Will the Bank of the Future Be Online-Only?

Will the Bank of the Future Be Online-Only?

Will the Bank of the Future Be Online-Only?

September 28, 2022

By: Kate Drew

Bank of the Future

Will the bank of the future be online-only? A majority of consumers seem to think so — in fact, according to a recent survey by Alkami, a whopping 65% of respondents said they think most Americans will consider their primary bank to be one that is completely online in five years’ time. Based on this data (and similar results from many other studies), it’s quite clear that consumers broadly are thinking about digital channels as the central method of delivery for financial services by this point. And that means banks, even those who consider physical locations vital to their community-serving positions, need to be willing to make major shifts in their operations to stay on top of those needs. However, there are nuances in these expectations that bank executives will need to solve for as we move closer to an online-only world.

The first thing to consider is that online-only doesn’t necessarily mean no person-to-person interaction. According to a separate study by Temenos, even as consumers increasingly embrace digital, the top item they want banks to focus on is making it easier to speak to a representative. While this might seem counterintuitive, it actually makes a whole lot of sense — the more digital we get, the more important it’s becoming to be able to access a human when we need to, reinforcing the idea that hybrid interactions, whether the bank itself is online-only or not, are likely the way of the future. For a long time, we’ve known that consumers generally want easy, digital interfaces for simple tasks and an actual person for more complex transactions. The question now is, “How do we deliver this in a virtually dominant environment?” The answer to that will come from getting creative about how we tackle the hybrid experience. Maybe it’s beefing up call centers with routing powered by artificial intelligence (AI) or the use of video-calling. It all depends on the bank and its customers.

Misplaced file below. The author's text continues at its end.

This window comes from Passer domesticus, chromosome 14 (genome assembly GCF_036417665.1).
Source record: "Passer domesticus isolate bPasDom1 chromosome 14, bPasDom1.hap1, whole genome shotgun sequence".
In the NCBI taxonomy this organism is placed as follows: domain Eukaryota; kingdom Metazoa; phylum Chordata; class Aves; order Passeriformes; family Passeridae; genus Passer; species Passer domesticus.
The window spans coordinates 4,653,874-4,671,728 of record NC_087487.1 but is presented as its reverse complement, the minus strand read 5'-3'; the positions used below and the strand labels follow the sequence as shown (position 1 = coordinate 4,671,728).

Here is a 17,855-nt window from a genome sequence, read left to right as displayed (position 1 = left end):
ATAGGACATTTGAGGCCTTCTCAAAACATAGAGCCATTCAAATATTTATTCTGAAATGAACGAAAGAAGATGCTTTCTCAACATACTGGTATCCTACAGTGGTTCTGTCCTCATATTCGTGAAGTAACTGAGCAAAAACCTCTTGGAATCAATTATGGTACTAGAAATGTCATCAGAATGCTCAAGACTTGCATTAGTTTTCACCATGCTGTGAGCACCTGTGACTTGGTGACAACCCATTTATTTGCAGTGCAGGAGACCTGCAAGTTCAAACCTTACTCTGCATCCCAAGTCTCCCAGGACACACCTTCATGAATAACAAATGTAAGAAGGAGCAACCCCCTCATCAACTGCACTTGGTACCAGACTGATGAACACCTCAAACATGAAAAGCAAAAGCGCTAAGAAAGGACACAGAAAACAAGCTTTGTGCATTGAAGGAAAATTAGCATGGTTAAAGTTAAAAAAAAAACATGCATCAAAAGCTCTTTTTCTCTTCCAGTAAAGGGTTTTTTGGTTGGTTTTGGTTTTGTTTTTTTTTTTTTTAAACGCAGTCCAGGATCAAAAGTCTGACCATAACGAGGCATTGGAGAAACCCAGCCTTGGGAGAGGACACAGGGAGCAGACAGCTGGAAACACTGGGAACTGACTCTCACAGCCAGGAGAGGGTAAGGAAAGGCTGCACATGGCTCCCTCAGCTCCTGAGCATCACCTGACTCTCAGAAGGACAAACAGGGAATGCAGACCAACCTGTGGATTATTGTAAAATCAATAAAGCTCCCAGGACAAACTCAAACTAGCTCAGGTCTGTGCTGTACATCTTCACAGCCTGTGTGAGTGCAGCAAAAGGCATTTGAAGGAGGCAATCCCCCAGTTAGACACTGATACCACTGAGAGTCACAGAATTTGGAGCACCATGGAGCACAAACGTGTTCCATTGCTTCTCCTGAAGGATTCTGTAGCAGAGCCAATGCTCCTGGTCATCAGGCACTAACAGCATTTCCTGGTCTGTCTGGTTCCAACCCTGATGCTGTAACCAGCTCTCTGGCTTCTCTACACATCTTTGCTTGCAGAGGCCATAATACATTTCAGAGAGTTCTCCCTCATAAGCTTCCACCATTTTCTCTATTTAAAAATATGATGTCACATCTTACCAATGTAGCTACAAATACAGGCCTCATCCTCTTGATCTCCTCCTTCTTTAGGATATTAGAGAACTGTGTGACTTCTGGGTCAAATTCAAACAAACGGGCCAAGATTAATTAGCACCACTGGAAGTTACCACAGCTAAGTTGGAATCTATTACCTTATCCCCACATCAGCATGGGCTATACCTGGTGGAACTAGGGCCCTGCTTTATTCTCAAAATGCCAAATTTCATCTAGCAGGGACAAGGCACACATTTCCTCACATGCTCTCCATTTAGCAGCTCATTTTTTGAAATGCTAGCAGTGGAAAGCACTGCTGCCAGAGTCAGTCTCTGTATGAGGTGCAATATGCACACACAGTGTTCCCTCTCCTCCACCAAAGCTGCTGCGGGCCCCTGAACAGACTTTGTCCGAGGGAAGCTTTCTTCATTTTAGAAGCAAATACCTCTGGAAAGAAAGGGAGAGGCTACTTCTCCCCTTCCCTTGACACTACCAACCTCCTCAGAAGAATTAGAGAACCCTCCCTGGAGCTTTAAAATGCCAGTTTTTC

Another important point is that online-only can manifest in a number of ways. Some fintech providers, for example, are mobile-only. These providers tend to cater to younger consumers who are used to doing pretty much everything from their phones, and they’ve done extensive user research to determine that a desktop experience isn’t necessary. Banks will need to employ similar efforts to understand which channels make the most sense for their particular customers and how to prioritize them. This is where multichannel delivery comes into play — the truth is, most customer bases will vary somewhat in their needs, so the ability to provide a consistent experience across different mediums will more likely than not be necessary. It’s important, though, that choosing which channels to dedicate effort to in the first place is informed by who your customers are and what exactly it is they want.

Now, you’re probably thinking, “Is this for real? Are we really talking about getting rid of physical locations entirely?” No, we’re not. Consumer sentiment is one lens through which to look at the future. It’s an important one, but it’s not the only one. The goal, rather, is to look at this data directionally and use it to help inform your choices as you move forward. Every bank is going to have to make decisions about how to better serve their customers, and that will require thinking through what it means to emphasize digital channels; however, the actual mechanisms for doing this will vary. Online-only is an end state that we may never reach entirely, even as we all march along the path heading that way. As such, we should be charting the course accordingly, and thoughtfully. As always, it all comes back to the customer. Talk to the people who use your services, survey them. Get your own data, and then you’ll be well positioned to make a move.

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